Orange Unveils Smart Cities Strategy
At a time when urban landscapes are rapidly changing, cities are confronting new challenges such as the optimization of power supplies and transport, improving the quality of life of their citizens and making themselves more attractive for businesses and tourists alike. Digital technology is one of the drivers supporting the transformation of cities.
Orange is supporting local authorities as they take on these challenges through its Smart Cities program, which supports the drivers of growth for the Group identified in the Conquests 2015 plan. “We believe that networks, the ability to exploit data and to propose dematerialized and mobile services are key to the transformation of cities. That is why we wish to place our expertise as an operator and integrator at the service of local authorities and all cities’ stakeholders. The smart city is a rich, but very fragmented ecosystem and that is why cities need to be able to rely on a single player capable of developing partnerships to provide them with a global solution. It is what we are mindful of with our Smart Cities program.” says Nathalie Leboucher, Head of Orange Smart Cities. In order to reach its goals, Orange is relying on both its close relationships with local authorities and its global presence.
A five-point development program to transform cities
Improving mobility within cities and making traffic more fluid with connected cars Orange is working alongside players in the automobile industry to develop on-board entertainment and security services (emergency calls) and to provide real-time information about traffic jams and carpooling services. Orange is also helping to make travel more efficient by providing drivers with interactive services designed to. reduce journey times and encourage car sharing in urban areas.
With this in mind, Orange has entered into a partnership with Streetline to deploy a new smart parking solution in France. The system informs car drivers in real time of the number of parking spaces available and guides them to an open space.
Furthermore, through the statistical – and anonymous – analysis of the data generated by activity in its mobile phone network, Orange is now able to provide cities and local authorities with a new source of information about road traffic. They are thus able to prepare accurate forecasts of traffic conditions and communicate them to road users.
Encouraging use of public transport. Making communication and information services available to travelers is a key driver for making public transport more user friendly. That is why Orange has chosen to develop services for travelers based on connectivity, e-ticketing and real-time information. For the first time in France, users of a new fleet of coaches, launched by the Departmental Council for Loire Atlantique and operated by Keolis, will benefit from a high-performance, on-board Wi-Fi service, part of the Orange 4G network, from Sept. 1 2013.
The Strasbourg Transport Company (CTS) has chosen to use Orange’s e-ticketing solution. Residents can now subscribe to the service and buy and validate tickets using their Near Field Communication (NFC) smartphone.
Smart Grids: helping distributors to manage energy more efficiently. Smart Grids help to optimize the distribution networks for energy supplies by using sensors on the network and smart meters for water, gas and electricity consumption or by identifying and resolving malfunctions remotely. In 2011, Orange teamed up with Véolia to create the “m2o city” joint venture, which currently operates close to 700,000 water meters in France.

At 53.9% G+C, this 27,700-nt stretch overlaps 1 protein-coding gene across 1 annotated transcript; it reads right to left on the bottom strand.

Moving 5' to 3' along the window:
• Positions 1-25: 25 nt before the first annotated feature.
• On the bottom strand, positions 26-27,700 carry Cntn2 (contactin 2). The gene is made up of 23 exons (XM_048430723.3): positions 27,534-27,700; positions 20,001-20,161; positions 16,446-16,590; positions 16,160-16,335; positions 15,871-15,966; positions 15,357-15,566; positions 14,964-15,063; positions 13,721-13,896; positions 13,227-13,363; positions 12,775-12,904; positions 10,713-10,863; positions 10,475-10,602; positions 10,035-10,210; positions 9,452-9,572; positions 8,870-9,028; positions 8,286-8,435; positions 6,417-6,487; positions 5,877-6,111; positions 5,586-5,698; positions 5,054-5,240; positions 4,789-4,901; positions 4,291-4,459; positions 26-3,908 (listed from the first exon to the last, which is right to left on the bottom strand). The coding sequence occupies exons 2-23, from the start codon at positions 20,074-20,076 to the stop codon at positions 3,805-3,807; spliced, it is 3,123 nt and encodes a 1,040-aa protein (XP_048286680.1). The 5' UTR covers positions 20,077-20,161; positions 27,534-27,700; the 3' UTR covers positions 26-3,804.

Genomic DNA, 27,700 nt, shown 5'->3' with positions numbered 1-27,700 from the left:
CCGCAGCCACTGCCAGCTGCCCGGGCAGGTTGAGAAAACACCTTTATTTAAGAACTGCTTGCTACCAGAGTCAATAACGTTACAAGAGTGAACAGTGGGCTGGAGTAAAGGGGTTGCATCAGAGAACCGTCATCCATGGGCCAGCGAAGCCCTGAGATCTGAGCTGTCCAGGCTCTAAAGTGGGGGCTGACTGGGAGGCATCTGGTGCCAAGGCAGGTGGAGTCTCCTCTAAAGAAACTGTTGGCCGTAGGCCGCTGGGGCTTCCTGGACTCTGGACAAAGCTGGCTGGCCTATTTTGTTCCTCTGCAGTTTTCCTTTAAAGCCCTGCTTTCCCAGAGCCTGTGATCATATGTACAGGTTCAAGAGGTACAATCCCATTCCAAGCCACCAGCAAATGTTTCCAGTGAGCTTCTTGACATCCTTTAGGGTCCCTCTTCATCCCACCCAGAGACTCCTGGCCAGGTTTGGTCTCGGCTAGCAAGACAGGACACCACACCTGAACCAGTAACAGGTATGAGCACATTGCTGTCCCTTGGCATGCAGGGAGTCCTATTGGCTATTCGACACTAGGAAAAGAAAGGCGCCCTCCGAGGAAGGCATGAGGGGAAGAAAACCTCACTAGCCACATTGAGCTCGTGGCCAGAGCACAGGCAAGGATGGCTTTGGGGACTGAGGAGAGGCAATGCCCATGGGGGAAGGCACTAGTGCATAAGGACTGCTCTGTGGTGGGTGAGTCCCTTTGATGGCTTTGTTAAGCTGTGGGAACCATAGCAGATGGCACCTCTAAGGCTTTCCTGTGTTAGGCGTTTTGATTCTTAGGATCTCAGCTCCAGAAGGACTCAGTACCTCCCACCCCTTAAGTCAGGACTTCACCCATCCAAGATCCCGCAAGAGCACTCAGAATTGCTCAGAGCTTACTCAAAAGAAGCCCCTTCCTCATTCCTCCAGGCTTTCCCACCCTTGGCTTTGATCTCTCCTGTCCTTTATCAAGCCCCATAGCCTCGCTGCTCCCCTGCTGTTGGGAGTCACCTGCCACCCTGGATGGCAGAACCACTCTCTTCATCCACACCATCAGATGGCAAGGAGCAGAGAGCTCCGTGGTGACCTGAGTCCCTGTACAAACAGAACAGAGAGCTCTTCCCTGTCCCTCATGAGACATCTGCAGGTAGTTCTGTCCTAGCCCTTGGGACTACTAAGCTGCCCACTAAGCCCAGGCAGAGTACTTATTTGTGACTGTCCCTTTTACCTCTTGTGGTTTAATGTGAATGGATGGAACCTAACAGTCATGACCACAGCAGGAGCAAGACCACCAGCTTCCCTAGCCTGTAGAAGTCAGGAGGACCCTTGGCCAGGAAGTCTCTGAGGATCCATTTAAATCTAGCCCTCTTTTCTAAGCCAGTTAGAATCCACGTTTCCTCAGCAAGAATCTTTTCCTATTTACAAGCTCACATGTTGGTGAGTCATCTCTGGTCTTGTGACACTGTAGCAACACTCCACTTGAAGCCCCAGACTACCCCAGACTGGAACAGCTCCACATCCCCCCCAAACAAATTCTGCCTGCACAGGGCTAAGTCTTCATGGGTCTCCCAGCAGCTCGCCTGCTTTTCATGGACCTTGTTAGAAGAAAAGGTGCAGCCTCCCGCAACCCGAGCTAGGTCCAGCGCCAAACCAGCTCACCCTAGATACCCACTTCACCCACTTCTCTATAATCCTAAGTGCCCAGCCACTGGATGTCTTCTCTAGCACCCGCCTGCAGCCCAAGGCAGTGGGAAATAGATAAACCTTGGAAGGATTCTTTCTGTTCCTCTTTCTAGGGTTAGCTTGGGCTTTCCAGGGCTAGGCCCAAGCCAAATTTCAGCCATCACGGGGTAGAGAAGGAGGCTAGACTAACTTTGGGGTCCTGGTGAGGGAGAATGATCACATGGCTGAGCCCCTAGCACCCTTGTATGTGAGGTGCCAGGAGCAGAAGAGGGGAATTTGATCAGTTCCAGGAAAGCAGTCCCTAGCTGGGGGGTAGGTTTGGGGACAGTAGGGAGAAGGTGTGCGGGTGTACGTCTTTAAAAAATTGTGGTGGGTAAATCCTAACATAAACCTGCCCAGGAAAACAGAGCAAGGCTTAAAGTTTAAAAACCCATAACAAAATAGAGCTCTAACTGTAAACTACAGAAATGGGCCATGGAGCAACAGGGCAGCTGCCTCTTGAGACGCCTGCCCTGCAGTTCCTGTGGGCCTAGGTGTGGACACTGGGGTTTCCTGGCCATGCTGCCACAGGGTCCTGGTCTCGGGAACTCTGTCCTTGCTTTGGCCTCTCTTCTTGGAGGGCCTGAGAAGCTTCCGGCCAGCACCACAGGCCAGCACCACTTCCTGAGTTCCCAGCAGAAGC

Developing services to improve daily life for citizens and tourists. Including canteens, swimming pools, libraries, transport and also tourism, culture, sport, modern conurbations provide a broad range of urban services to their citizens that are managed by different IT systems. With ‘Ma ville dans ma poche’ (my city in my pocket), Orange offers a new generation of applications that help to combine all kinds of information about the city and supply it to residents. Bordeaux has chosen Orange to develop the future mobile application ‘Bordeaux in my pocket, which will be accessible using NFC mobile phones at the end of the first quarter 2014.
Bouches du Rhône Tourism has chosen Orange to help it manage its tourism strategy. Orange undertakes the anonymous statistical analysis of hundreds of thousands of pieces of data collected via its mobile phone network to produce high added value touristic indicators. These indicators enable Bouches du Rhône Tourism to analyse tourist fluxes, their evolution and visitor behaviour. Planning for and managing natural disasters is one of the major responsibilities of local authorities. To meet this need, Orange and Thales Alenia Space have developed a natural disaster risk management portal called CEMER. By matching the temporal and geographic factors underlying natural disasters, it is possible to improve the decisions made by Departmental Councils and the coordination of action plans by Prefectures. The Departmental Council of Alpes Maritimes has chosen to make the system operational as of this summer.
Smart Building: supporting the development of smart buildings at the service of the city of tomorrow. Encouraged by new cities, the traditional players in the field of technical building management are gradually migrating towards the computerisation of buildings for business use – the ‘smart building’. Orange offers services such as a personalised and simplified visitor reception, made possible by mobile phones, unique access control thanks to NFC, real time, multi-site management of energy consumption, dynamic displays of enriched communications for employees and geolocation for routing and flow management applications.
Orange supports real estate developers in their smart cities, district and building in the Gulf States and the Middle East.